This is essentially the sequence to install the Gopolar GG86. (Photo: Gopolar)

Finally, press the top casing over the fibreglass plate. You should hear a click sound to ensure the top casing is installed securely in place. While it is easy to install, it is difficult to remove the top casing. The metallic prying tool allows you to pry it open but you risk leaving scratches on the casing. My advice is to make sure the installation is done perfectly so you do not need to pry it open again.

+ Nice box and packaging
+ Affordable for keyboard enthusiast beginners
+ OLED display great for testing purposes
+ Translucent casing allows the RGB lighting effects to flourish
+ Supports both QMK and VIA software

– Uses the rare 7u spacebar
– Only supports screw-in stabilisers
– Difficult to open the casing after installation

Anyway, you are left with the easy process of installing the mechanical switches and keycaps of your choice. These are not included in the box. So, you have to buy them on your own. For this review, I installed Kailh Box White Clicky switches (since I love clicky switches) with the OEM Profile doubleshot PBT OEM Profile keycaps.

My biggest beef with GG86 is its only support for 7u spacebar. Most spacebars are usually shorter at 6.25u. In fact, I searched my keycaps collection only to realise that I only have one 7u spacebar. But it is an XDA profile spacebar.

The domino effect of a 7u spacebar means that your Ctrl and Alt keycaps have to be 1.5u in length, instead of the usual 1.25u. As a result, I ordered a new set of keycaps that include the missing keycaps for this keyboard.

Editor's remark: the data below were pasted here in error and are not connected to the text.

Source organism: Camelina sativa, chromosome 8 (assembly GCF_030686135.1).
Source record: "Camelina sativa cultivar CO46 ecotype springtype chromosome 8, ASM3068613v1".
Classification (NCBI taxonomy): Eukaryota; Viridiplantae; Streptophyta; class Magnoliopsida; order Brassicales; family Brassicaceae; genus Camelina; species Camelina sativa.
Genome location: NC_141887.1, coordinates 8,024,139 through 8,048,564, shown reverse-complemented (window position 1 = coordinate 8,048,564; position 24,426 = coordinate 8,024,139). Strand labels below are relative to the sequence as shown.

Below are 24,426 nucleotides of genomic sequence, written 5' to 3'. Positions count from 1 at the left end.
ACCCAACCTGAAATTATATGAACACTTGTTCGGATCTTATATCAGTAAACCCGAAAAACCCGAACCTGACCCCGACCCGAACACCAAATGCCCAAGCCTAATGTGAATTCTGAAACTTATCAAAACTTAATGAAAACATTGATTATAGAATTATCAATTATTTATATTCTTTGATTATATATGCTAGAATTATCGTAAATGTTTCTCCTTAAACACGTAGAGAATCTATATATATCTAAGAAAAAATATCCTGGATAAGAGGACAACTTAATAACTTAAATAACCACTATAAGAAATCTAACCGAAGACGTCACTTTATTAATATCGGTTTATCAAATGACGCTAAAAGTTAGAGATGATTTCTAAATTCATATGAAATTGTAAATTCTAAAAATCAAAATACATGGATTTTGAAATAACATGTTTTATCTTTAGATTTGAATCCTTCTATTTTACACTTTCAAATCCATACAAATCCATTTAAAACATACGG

The GG86 only supports 7u spacebar. (Photo: Trevor Tan)

The GG86 has the option for a WKL layout, and it is great for those who prefer it. But I need the Win key very much, so this option does not appeal to me.

Due to the silicone foam at the base, the sound is pretty muted even with the clicky switches I installed. But the translucent plastic means the RGB lighting effects are able to flourish in its full glory. This is especially so with the lights also available at the bottom of the casing.

There are even lights on the bottom of the casing. (Photo: Trevor Tan)

In addition, the GG86 supports both QMK and VIA software that allows you to customise the keyboard to your heart’s delight. You do need to ensure you download the right firmware for it.

If you are a custom keyboard beginner, you will find the OLED display to be a boon. This is because it allows you to know if your switch installation is successful by just pressing on it and see if it goes on the display.

I like the OLED display, as it lets me know whether if I have installed a switch properly. (Photo: Trevor Tan)

With its affordable price tag and easy installation, the Gopolar GG86 Tenkeyless Barebones Keyboard is a fantastic entry-level keyboard for those who wants to dive into the world of custom mechanical keyboards.

DESIGN: 8/10

Trevor Tan

Started out with dreams to become a street photographer, Trevor Tan somehow became a tech journalist with over 16 years of consumer tech experience. Maybe he plays too much video games and buys too many new gadgets.